C:\MinGW  (use the ... button and show code blocks where it is)

                C compiler:               gcc.exe
                C++ compiler:             g++.exe
                Linker for dynamic libs:  g++.exe
                Linker for static libs:    ar.exe

                debugger:   GDB/CDB debugger default

                Resource compiler:    windres.exe
                Make program:            make.exe

                you dont have to navigate and find each exe , they should be in the bin directory and Code::blocks should be able to find them there try the names I listed here I got them from the first website instruction I posted, what I installed is MinGW & it should be exactly the same for you except perhaps the installation directory.

                • paparob76

                  Thanks for all your help. I pointed CB to all the right paths and exe. I followed the online  install procedures. What concerns me is CB changing the \ to a / in the error message. Im signing up for CB forum to figure this out. This isn't the place for this problem.
                  Thanks again.

                  • Arthur

                    no problem , I was going to suggest the codeblocks forum if you still had troubles. I would suggest that you compare the global compiler settings to what I posted, though I suppose it could be different for 32 bit.  you may want to know though that my log console displays a forward slash in a successful build , right in front of the exe.

                    "C:\Program Files (x86)\CodeBlocks/cb_console_runner.exe"

                • paparob76

                  Hi Arthur,

                  I just want you, and any others that have this problem, to know that these settings are correct. I was using the i686-w64-mingw32-c++ and the other programs associated with the i686-w64 names. Silly, I guess. When I pointed to the right \bin and programs everything was ok. I even checked the version of g++ and it is 8.1. As a side note, I was reading your posts on my cell phone, so I couldn't understand when you posted the paths etc, since i could only see 4 characters per line. Now I'm on my computer and after reading what you posted I changed everything and it worked. Thanks!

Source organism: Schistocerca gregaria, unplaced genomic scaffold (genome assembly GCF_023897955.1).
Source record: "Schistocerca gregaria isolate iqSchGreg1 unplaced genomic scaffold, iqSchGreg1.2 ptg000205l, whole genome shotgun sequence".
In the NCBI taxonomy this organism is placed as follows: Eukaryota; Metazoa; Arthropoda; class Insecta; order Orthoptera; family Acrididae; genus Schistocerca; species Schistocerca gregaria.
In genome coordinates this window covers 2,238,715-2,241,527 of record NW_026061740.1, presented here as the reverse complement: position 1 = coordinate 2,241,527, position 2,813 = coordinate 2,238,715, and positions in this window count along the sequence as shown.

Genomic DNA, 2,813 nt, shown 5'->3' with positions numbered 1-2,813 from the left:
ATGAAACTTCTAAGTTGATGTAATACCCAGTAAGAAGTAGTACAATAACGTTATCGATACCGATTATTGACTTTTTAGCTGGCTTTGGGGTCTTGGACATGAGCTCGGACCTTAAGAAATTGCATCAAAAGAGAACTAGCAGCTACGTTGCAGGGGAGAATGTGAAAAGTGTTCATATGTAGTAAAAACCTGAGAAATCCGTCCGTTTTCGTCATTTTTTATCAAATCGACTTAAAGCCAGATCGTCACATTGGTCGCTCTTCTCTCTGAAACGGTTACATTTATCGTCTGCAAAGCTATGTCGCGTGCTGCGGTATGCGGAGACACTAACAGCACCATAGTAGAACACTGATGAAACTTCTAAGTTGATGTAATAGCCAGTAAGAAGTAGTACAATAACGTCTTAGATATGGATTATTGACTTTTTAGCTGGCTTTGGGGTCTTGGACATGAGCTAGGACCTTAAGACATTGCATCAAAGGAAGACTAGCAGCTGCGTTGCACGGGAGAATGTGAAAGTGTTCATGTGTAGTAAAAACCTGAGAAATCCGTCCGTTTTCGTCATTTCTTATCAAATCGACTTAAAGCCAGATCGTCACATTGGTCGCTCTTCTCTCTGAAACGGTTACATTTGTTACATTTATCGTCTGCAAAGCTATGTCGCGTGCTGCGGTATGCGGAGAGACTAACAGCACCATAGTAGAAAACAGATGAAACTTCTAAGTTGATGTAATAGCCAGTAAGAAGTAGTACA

• Arthur

                    good that you got it sorted out , I had to get code::blocks working at this part of the tutorial too so who knows maybe the post here will help someone else...

  • J


    Here's what I came up with for quiz 2. Probably a silly question, but when declaring a variable inside a for-loop, is it better practice to give it a uniform initialization or a copy initialization?

    • Hi!

      * Line 86: Initialize your variables with brace initializers. You used copy initialization.
      * Line 75: Don't pass 32767 to @std::cin.ignore. Pass @std::numeric_limits<std::streamsize>::max().
      * Line 66, 81, 83: Booleans are false or true.
      * @matchValue: The program should still work properly when modifying @arrayOfNumbers. Have a look at the solution.

      > is it better practice to give it a uniform initialization or a copy initialization?